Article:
Jody Kriss of East River Partners focuses on rejuvenating neighborhoods and making some of New York City’s oldest treasures not only livable again, but with added luxurious touches, ideal for today’s modern professional. However, there is still much debate throughout the city on what must be done in regard to solutions for people who require simpler housing options. The New York City Rent Guidelines Board (NYCRGB) is about to make another momentous decision that could affect more than a million renters throughout the city, as well as landlords and owners of rent stabilized housing. The following Jody Kriss Blog gives a brief synopsis of the history, and perhaps future, of NYC’s rent freeze.
Rents Were Frozen on Subsidized Housing One Year Ago
As a globally-recognized business hub and a major entryway into the country, NYC has always struggled to provide enough homes for its citizens. In the past five years alone, the population has boomed 4.6%, according to the NYC Department of City Planning, adding 375,300 more residents. By their estimates, the city has not seen this kind of growth since the roaring 20s. At the same time, too few new homes are being added, and many of the existing structures are falling into various stages of disrepair. People genuinely struggle to find any kind of housing at all, which naturally increases the cost of housing. Arguments about the actual benefits of rent subsidized housing aside, more than one million people are taking advantage of the city’s programs, and have concerns that their rents will increase some to keep up with demand and the costs to keep the older buildings livable. Last year, the NYCRGB decided to freeze these rents, so people renewing their leases would not see an increase.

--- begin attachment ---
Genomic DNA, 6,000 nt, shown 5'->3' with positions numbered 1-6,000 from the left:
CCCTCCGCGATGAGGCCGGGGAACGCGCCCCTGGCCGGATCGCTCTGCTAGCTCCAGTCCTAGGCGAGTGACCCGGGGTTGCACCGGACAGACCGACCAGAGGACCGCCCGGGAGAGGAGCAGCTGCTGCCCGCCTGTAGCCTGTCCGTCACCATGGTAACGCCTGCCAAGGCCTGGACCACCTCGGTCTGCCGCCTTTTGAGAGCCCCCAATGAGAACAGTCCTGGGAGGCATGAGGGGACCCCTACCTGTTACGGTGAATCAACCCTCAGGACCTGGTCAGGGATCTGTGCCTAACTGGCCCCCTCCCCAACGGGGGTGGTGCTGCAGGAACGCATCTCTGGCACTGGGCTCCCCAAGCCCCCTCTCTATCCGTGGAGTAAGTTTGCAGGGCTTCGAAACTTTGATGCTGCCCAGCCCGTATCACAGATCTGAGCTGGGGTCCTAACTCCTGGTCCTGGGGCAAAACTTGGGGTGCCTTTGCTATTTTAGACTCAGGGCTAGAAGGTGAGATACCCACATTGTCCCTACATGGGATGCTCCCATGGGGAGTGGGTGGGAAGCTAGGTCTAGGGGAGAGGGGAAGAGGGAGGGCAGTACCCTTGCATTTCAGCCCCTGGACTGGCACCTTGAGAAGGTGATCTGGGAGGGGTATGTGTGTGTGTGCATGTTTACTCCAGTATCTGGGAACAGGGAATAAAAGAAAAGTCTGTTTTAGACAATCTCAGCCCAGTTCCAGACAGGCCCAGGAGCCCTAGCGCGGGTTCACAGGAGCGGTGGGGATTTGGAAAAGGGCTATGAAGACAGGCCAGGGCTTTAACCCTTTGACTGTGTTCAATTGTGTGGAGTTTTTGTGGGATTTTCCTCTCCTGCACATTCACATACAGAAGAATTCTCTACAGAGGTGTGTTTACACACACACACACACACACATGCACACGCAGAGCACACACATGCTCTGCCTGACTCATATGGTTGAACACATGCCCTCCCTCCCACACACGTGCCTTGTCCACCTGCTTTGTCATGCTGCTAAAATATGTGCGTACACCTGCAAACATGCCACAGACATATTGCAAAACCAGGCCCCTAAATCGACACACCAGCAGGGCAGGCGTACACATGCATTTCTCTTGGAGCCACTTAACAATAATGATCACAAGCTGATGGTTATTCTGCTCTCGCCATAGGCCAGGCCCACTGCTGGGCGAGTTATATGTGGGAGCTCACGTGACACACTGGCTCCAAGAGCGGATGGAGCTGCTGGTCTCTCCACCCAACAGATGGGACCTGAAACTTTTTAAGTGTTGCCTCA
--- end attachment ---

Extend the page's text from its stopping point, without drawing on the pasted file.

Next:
Rents May Be Frozen for One More Year
There will be a total of five public testimony hearings, the first of which will occur on June 9 in Jamaica, Queens. Others will be held in Brooklyn, the Bronx, and Manhattan. The final vote of the NYCRGB will be held on June 27, and proposals include another freeze on stabilized rent, or up to a 2% increase on one-year leases, while two-year leases could see a 0.5% to 3.5% increase. On the one hand, landlord advocates had been hoping for relief, and a 4% to 6% hike, while many of the tenant groups are vying for a freeze, and some even requesting a reduction. The board that will make the final decision consists of a team of nine, chosen by Mayor Bill de Blasio, and includes former United States magistrate judge Kathleen Roberts as the Chair.
Jody Kriss and East River Partners will remain largely unaffected, regardless of the board’s decision. Instead, the developer plans to focus on creating more homes overall, to help minimize New York City’s shortage and give people more options that suit their lifestyles. “We have a lot of great projects in the works,” Jody Kriss said in a statement. “East River Partners will continue revitalizing communities and helping to bring back the integrity of the city’s historic buildings.”